Grant to help Montgomery County farms reduce their environmental impact
MONTGOMERY COUNTY Two farms in Montgomery County are in for some environmental upgrades thanks to state grant money.
Gov. Andrew Cuomo’s office on Tuesday released a list of recipients set to split $12.2 million from New York’s Environmental Protection Fund.
The grants are meant to assist farmers in protecting streams and rivers from agricultural runoff.
“Well-managed farms are an integral part of New York’s economy and landscape,” Cuomo said. “Through this program, we are supporting farms across the state to put in place best practices when it comes to protecting water quality in their areas while ensuring the continued production of fresh, local food. Not only will these projects improve the environment, they will also help stimulate economic activity in the communities.”
Montgomery County’s Soil & Water Conservation District is one of 27 named in the release, and District Manager Corey Nellis has big plans for the money. As soon as contracts clear the various layers of government, he said his agency will use the $406,842 it’s getting from the state to make two local farms gentler on the environment.
The first is a small dairy farm in Canajoharie. Currently, Nellis said, when cows aren’t in the barn, they’re tromping around in a muddy lot along a small tributary to the Canajoharie Creek.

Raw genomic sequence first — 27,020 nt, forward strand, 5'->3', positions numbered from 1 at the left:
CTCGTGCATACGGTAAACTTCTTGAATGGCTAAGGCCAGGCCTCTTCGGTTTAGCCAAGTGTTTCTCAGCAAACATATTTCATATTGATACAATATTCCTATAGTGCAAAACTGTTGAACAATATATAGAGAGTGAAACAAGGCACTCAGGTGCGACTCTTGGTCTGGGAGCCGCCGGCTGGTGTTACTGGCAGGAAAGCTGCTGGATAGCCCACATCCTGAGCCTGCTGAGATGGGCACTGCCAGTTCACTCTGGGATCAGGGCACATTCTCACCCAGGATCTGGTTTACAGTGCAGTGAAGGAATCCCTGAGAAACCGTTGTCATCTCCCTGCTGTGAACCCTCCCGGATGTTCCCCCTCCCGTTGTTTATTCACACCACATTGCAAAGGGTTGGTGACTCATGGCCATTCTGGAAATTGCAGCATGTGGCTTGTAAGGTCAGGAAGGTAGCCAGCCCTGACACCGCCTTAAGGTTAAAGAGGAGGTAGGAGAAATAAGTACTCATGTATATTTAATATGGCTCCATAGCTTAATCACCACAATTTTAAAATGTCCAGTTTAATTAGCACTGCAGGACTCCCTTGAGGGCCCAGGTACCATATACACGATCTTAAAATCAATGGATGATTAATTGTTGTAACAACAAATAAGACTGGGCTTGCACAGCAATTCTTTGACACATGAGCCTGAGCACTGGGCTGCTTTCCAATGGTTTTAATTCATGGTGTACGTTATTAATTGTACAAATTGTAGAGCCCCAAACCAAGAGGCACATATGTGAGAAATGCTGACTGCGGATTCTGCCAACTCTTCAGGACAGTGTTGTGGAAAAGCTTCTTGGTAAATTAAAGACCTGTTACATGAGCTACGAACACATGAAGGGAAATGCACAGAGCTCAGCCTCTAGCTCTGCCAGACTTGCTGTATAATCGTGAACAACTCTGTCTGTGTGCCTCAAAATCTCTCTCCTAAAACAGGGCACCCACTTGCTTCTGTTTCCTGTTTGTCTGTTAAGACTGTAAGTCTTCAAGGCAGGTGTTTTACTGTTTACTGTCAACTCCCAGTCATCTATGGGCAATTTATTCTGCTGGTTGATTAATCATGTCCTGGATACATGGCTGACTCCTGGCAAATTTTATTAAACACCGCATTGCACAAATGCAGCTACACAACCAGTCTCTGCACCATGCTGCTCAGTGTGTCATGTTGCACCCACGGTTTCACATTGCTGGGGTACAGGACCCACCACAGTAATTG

“There’s no water quality measures,” he said, describing how rain washes manure right into the creek.
Roughly half of the new funding will be used to build a low crib on a concrete slab to store manure, and placing a larger roofed slab with low walls and roof over the muddy lot to cover it. The harder surface and low walls will prevent all the excrement from flowing downstream and degrading water quality.
The remainder is earmarked for an Amish farm in the town of Root. The farmer, Nellis said, requested help converting some of his crop land into pasture for his small dairy herd.
“Grazing land is nicer to the environment than something like corn,” he said. “There’s less erosion. More nutrients stay in the ground.”
Both farmers are required to match 25 percent of the government funding. Realistically, the money will come through some time in 2014, though Nellis said recipients have been known to borrow against their grants to speed up the process.
“Farmers are great stewards of the land they depend on for their livelihood.” Department of Environmental Conservation Commissioner Joseph Martens said in a statement. “They understand the need for clean water and soil conservation on a very personal level. The grants ... will help keep farms and working landscapes profitable, while furthering our mutual interest in a better environment for future generations.”